Exploring the Mariana Trench

The Mariana Paradox

SOI/ Leighton Rolley
Nov. 18 2014

Research into the deepest ecosystem on Earth is currently in somewhat of a quagmire. The technical challenges of the past no longer exist and the last 10 years have seen a renaissance in biological exploration at full ocean depth.

However, with ever more sophisticated technology at our disposal, a discrepancy has emerged between opportunities to access the hadal trenches and how we explore them.

Beyond Challenger Deep

A rattail found at around 6000 m; the fish is approximately 60-70 cm.
A rattail found at around 6000 m; the fish is approximately 60-70 cm.Hadal Lander

When talking about the hadal trenches, the Mariana Trench and its deepest point, the Challenger Deep, are the only names that spring to mind for most people. This is where the paradox lies.  Often we hear about how little we know about these environments and the urgent need to study them. However, Challenger Deep is now probably the most explored area in the hadal zone, in terms of samples per square meter. Unfortunately, we still know very little about the rest of the Mariana Trench.

Trenches are somewhat unusual in that they do not adhere to the continuum of the shelf, slope, rise and plains as they descend further away from the comfort of our shores.  In fact they are a seemingly random constellation of disjunct habitats of varying sizes, shapes, depths, and geographic locations, differing in isolation from one another and age. That is to say, there are no ‘representative’ trenches that scientists can really focus their research effort on.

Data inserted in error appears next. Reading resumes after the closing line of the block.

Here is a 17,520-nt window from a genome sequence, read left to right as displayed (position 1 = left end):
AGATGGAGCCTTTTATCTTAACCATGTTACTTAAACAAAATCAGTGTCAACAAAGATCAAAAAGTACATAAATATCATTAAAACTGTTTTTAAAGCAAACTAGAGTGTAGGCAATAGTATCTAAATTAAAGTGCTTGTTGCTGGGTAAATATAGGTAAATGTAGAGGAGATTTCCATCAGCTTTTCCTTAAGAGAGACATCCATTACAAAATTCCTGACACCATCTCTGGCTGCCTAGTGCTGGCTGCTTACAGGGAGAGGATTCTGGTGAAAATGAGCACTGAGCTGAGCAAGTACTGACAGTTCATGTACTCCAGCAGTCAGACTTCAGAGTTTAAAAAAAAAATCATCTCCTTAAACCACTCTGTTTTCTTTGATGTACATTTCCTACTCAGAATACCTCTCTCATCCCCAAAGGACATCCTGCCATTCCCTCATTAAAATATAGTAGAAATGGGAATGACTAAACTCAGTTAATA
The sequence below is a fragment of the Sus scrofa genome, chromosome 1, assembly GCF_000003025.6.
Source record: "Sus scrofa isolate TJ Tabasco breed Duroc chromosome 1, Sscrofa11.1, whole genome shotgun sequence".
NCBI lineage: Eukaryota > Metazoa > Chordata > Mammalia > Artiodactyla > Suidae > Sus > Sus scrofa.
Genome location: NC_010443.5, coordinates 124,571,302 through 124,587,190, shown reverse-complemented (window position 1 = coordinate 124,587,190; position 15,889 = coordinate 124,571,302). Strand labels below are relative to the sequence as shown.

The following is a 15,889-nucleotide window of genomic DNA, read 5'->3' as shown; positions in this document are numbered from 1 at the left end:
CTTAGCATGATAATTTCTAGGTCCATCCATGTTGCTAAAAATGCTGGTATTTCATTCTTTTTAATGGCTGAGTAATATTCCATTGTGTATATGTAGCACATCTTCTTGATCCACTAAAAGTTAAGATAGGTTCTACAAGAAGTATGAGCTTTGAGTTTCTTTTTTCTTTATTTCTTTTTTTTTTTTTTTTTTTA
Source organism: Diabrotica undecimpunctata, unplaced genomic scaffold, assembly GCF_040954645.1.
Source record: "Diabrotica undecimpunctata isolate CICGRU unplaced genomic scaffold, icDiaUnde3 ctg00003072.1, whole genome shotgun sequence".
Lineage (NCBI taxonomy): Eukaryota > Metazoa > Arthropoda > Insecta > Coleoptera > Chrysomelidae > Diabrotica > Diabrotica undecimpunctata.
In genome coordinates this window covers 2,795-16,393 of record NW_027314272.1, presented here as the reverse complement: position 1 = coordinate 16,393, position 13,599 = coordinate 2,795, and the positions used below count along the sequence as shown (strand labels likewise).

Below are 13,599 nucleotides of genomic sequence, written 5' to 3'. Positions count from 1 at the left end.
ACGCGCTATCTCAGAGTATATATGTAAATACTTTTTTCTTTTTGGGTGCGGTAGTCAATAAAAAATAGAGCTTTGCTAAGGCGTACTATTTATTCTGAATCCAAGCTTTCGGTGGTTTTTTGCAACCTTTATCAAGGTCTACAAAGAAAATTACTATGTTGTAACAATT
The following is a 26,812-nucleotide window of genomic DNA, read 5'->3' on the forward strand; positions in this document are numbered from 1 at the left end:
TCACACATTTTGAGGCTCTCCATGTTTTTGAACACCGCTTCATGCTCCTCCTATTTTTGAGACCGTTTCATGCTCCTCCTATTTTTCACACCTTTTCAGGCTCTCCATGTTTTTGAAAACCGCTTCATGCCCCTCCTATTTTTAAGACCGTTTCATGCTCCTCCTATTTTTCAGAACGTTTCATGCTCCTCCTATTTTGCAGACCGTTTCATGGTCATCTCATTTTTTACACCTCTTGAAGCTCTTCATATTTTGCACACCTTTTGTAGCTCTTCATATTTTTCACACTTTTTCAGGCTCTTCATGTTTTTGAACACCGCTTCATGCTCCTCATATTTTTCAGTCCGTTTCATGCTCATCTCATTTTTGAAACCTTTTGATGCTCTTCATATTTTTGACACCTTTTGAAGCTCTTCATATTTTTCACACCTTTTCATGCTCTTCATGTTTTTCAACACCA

Mariana Trench: An Outlier

Paul Yancey with the supergiant amphipod caught at about 7000 meters. Supergiant Amphipods have been found in other trenches and on the open (non-trench) sea floor off Hawaii and a few other places, but always at great depth (about 5,000 to 8,200 m). This is the first captured from the Mariana Trench.
Paul Yancey with the supergiant amphipod caught at about 7000 meters. Supergiant Amphipods have been found in other trenches and on the open (non-trench) sea floor off Hawaii and a few other places, but always at great depth (about 5,000 to 8,200 m). This is the first captured from the Mariana Trench.SOI/ Caitlin Plowman

The Mariana may be the most famous, having being crowned the deepest place on Earth, but whichever way we look at this trench, it is an outlier. Mariana Trench is one of the most remote trenches from any continental land masses, and its position in the Central Pacific means that it receives close to the lowest amount of surface-derived food of any of the trenches.  Food is what supports the abundance and diversity of species, which are also known to decrease with depth and thus Challenger Deep is likely to host the most food starved and least abundant community, albeit at the greatest pressure.

Despite all of this, given the opportunity, everyone wants to go to the Mariana Trench and plant their gear in the deepest place in the ocean, Challenger Deep. This is why, for us, the Mariana Trench, in its entirety, has been a long time coming.  In the last seven years we have explored many trenches including the Japan, Izu-Bonin, Peru-Chile, Tonga, Kermadec and New Hebrides Trenches, and we have amassed an impressive portfolio of discoveries leading to a greater understanding of life in the hadal zone. So much so, that we successfully predicted that we would find snailfish, decapods, and supergiant amphipods during lander deployments in the upper trench. That would not have been possible seven years ago. Progress.

One of the five landers used to explore the trench.
One of the five landers used to explore the trench.SOI/ Leighton Rolley

There are always kinks in the lineage of certainty, so there is always more to learn by dragging the entire Mariana Trench into the mainstream research plan. We hope that what we find will lead to a greater respect for this unique ecosystem, one that goes beyond just its depth.


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